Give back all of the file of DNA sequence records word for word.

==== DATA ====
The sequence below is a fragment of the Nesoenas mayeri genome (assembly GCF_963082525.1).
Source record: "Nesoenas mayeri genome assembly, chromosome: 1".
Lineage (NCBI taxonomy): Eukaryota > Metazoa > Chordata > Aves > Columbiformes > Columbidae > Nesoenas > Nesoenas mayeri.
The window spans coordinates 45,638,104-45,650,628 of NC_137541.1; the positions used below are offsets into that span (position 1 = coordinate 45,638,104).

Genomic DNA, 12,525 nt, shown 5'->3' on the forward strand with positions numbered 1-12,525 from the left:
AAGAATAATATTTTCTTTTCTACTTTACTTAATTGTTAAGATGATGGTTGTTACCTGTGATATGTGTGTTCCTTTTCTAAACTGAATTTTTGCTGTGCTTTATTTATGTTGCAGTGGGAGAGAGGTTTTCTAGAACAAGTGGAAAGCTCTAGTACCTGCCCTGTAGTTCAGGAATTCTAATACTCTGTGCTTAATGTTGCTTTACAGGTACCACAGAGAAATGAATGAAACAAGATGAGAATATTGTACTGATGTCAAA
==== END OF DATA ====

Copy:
The sequence below is a fragment of the Nesoenas mayeri genome (assembly GCF_963082525.1).
Source record: "Nesoenas mayeri genome assembly, chromosome: 1".
Lineage (NCBI taxonomy): Eukaryota > Metazoa > Chordata > Aves > Columbiformes > Columbidae > Nesoenas > Nesoenas mayeri.
The window spans coordinates 45,638,104-45,650,628 of NC_137541.1; the positions used below are offsets into that span (position 1 = coordinate 45,638,104).

Genomic DNA, 12,525 nt, shown 5'->3' on the forward strand with positions numbered 1-12,525 from the left:
AAGAATAATATTTTCTTTTCTACTTTACTTAATTGTTAAGATGATGGTTGTTACCTGTGATATGTGTGTTCCTTTTCTAAACTGAATTTTTGCTGTGCTTTATTTATGTTGCAGTGGGAGAGAGGTTTTCTAGAACAAGTGGAAAGCTCTAGTACCTGCCCTGTAGTTCAGGAATTCTAATACTCTGTGCTTAATGTTGCTTTACAGGTACCACAGAGAAATGAATGAAACAAGATGAGAATATTGTACTGATGTCAAA